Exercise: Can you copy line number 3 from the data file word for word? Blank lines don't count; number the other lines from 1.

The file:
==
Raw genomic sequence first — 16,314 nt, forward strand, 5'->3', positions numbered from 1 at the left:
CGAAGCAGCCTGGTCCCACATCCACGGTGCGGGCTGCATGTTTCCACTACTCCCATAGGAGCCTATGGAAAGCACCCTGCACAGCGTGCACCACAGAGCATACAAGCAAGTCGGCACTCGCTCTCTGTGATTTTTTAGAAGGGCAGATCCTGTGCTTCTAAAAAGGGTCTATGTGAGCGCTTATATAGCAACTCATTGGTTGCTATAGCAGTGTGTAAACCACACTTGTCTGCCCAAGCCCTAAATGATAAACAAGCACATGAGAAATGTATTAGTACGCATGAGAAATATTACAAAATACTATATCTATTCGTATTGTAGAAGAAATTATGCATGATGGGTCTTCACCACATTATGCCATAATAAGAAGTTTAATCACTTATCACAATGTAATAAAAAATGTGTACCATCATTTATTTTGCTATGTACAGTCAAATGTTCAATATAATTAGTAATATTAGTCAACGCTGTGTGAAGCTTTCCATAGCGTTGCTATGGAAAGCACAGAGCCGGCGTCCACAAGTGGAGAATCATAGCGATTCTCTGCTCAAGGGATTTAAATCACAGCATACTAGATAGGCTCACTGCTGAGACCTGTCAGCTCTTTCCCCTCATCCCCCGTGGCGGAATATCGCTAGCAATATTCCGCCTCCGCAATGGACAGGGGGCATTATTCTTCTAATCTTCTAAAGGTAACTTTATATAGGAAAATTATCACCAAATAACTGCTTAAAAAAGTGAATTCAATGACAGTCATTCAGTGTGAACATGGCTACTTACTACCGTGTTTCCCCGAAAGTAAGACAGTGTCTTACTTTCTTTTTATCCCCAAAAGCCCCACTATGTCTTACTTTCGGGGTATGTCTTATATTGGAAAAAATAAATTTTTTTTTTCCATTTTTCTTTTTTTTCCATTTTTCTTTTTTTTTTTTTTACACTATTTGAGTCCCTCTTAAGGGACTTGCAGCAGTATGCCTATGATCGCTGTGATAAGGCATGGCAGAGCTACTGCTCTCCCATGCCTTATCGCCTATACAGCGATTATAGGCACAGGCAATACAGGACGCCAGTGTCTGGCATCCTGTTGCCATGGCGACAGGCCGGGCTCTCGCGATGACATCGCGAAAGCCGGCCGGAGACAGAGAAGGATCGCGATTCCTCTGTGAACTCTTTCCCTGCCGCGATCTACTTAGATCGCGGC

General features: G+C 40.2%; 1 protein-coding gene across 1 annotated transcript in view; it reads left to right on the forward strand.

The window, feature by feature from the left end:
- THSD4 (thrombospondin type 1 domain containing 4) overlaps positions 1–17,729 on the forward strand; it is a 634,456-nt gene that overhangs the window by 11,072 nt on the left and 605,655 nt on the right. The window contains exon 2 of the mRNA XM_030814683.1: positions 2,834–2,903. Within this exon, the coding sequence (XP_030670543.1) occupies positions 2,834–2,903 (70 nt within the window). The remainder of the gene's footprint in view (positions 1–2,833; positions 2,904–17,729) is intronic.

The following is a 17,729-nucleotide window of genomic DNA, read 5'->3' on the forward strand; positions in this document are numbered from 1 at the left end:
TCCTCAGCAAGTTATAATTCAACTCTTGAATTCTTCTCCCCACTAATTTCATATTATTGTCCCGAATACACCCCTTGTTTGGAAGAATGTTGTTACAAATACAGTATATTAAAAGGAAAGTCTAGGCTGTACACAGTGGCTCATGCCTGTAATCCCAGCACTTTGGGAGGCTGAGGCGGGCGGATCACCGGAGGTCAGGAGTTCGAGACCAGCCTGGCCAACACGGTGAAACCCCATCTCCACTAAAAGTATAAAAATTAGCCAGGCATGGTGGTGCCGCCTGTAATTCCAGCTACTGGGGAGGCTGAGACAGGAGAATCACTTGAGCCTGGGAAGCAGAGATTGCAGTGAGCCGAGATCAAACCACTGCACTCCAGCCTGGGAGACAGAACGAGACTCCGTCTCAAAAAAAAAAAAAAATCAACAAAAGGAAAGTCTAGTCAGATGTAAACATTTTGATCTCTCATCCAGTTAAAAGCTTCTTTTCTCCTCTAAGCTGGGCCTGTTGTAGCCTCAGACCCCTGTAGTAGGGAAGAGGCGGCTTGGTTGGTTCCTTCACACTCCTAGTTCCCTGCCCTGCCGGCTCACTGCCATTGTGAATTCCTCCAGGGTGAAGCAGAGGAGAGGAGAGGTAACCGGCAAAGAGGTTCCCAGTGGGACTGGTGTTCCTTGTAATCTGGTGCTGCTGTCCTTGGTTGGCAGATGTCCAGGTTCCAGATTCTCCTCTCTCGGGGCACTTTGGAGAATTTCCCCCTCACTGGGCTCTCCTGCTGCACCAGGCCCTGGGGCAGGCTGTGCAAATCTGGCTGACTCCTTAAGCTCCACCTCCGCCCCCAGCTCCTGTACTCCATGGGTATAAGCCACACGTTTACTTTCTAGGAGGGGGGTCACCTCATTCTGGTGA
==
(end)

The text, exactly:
General features: G+C 40.2%; 1 protein-coding gene across 1 annotated transcript in view; it reads left to right on the forward strand.